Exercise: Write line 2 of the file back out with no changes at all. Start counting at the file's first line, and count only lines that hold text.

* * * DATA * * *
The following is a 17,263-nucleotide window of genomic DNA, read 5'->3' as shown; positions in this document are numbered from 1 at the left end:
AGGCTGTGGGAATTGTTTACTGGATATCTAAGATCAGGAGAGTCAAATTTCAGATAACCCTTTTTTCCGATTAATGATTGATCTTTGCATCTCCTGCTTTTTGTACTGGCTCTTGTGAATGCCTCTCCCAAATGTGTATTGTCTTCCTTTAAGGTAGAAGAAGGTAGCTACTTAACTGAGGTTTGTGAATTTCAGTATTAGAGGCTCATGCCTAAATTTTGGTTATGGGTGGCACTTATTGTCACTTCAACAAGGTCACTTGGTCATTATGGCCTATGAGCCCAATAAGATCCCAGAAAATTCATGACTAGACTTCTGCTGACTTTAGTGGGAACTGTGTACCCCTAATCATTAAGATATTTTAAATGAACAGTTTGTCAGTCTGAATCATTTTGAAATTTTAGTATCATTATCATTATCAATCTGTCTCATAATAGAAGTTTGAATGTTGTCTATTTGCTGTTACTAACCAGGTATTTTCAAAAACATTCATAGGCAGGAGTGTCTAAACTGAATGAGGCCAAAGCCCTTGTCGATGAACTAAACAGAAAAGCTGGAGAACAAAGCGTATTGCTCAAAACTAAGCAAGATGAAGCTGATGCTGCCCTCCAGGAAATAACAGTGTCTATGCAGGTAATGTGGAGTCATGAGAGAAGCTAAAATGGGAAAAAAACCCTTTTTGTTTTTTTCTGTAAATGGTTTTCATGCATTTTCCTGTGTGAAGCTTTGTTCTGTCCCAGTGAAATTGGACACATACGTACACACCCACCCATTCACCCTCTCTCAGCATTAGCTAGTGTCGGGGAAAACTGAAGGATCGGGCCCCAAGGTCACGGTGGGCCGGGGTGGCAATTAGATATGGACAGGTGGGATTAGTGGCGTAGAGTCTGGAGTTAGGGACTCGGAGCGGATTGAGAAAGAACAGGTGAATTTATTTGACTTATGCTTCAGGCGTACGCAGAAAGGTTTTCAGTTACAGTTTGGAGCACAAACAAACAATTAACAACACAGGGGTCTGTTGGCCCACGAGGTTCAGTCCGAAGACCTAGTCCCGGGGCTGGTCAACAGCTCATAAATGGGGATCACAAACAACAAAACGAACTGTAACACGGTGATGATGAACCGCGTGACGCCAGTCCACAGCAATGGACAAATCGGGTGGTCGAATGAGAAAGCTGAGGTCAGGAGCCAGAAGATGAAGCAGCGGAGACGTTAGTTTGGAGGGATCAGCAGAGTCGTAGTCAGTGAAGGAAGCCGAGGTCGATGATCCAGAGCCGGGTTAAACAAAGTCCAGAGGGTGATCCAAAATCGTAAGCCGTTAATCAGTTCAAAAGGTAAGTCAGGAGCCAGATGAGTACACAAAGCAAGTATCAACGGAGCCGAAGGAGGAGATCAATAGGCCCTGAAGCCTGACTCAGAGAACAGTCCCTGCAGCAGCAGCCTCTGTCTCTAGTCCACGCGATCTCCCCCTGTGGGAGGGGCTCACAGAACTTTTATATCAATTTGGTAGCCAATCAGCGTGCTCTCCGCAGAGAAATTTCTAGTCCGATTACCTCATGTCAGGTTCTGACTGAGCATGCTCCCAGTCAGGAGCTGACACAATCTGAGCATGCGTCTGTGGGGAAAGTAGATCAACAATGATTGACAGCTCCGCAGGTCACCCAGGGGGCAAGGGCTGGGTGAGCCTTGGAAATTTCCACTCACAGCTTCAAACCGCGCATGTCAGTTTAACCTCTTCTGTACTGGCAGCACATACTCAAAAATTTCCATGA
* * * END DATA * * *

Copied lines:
AGGCTGTGGGAATTGTTTACTGGATATCTAAGATCAGGAGAGTCAAATTTCAGATAACCCTTTTTTCCGATTAATGATTGATCTTTGCATCTCCTGCTTTTTGTACTGGCTCTTGTGAATGCCTCTCCCAAATGTGTATTGTCTTCCTTTAAGGTAGAAGAAGGTAGCTACTTAACTGAGGTTTGTGAATTTCAGTATTAGAGGCTCATGCCTAAATTTTGGTTATGGGTGGCACTTATTGTCACTTCAACAAGGTCACTTGGTCATTATGGCCTATGAGCCCAATAAGATCCCAGAAAATTCATGACTAGACTTCTGCTGACTTTAGTGGGAACTGTGTACCCCTAATCATTAAGATATTTTAAATGAACAGTTTGTCAGTCTGAATCATTTTGAAATTTTAGTATCATTATCATTATCAATCTGTCTCATAATAGAAGTTTGAATGTTGTCTATTTGCTGTTACTAACCAGGTATTTTCAAAAACATTCATAGGCAGGAGTGTCTAAACTGAATGAGGCCAAAGCCCTTGTCGATGAACTAAACAGAAAAGCTGGAGAACAAAGCGTATTGCTCAAAACTAAGCAAGATGAAGCTGATGCTGCCCTCCAGGAAATAACAGTGTCTATGCAGGTAATGTGGAGTCATGAGAGAAGCTAAAATGGGAAAAAAACCCTTTTTGTTTTTTTCTGTAAATGGTTTTCATGCATTTTCCTGTGTGAAGCTTTGTTCTGTCCCAGTGAAATTGGACACATACGTACACACCCACCCATTCACCCTCTCTCAGCATTAGCTAGTGTCGGGGAAAACTGAAGGATCGGGCCCCAAGGTCACGGTGGGCCGGGGTGGCAATTAGATATGGACAGGTGGGATTAGTGGCGTAGAGTCTGGAGTTAGGGACTCGGAGCGGATTGAGAAAGAACAGGTGAATTTATTTGACTTATGCTTCAGGCGTACGCAGAAAGGTTTTCAGTTACAGTTTGGAGCACAAACAAACAATTAACAACACAGGGGTCTGTTGGCCCACGAGGTTCAGTCCGAAGACCTAGTCCCGGGGCTGGTCAACAGCTCATAAATGGGGATCACAAACAACAAAACGAACTGTAACACGGTGATGATGAACCGCGTGACGCCAGTCCACAGCAATGGACAAATCGGGTGGTCGAATGAGAAAGCTGAGGTCAGGAGCCAGAAGATGAAGCAGCGGAGACGTTAGTTTGGAGGGATCAGCAGAGTCGTAGTCAGTGAAGGAAGCCGAGGTCGATGATCCAGAGCCGGGTTAAACAAAGTCCAGAGGGTGATCCAAAATCGTAAGCCGTTAATCAGTTCAAAAGGTAAGTCAGGAGCCAGATGAGTACACAAAGCAAGTATCAACGGAGCCGAAGGAGGAGATCAATAGGCCCTGAAGCCTGACTCAGAGAACAGTCCCTGCAGCAGCAGCCTCTGTCTCTAGTCCACGCGATCTCCCCCTGTGGGAGGGGCTCACAGAACTTTTATATCAATTTGGTAGCCAATCAGCGTGCTCTCCGCAGAGAAATTTCTAGTCCGATTACCTCATGTCAGGTTCTGACTGAGCATGCTCCCAGTCAGGAGCTGACACAATCTGAGCATGCGTCTGTGGGGAAAGTAGATCAACAATGATTGACAGCTCCGCAGGTCACCCAGGGGGCAAGGGCTGGGTGAGCCTTGGAAATTTCCACTCACAGCTTCAAACCGCGCATGTCAGTTTAACCTCTTCTGTACTGGCAGCACATACTCAAAAATTTCCATGA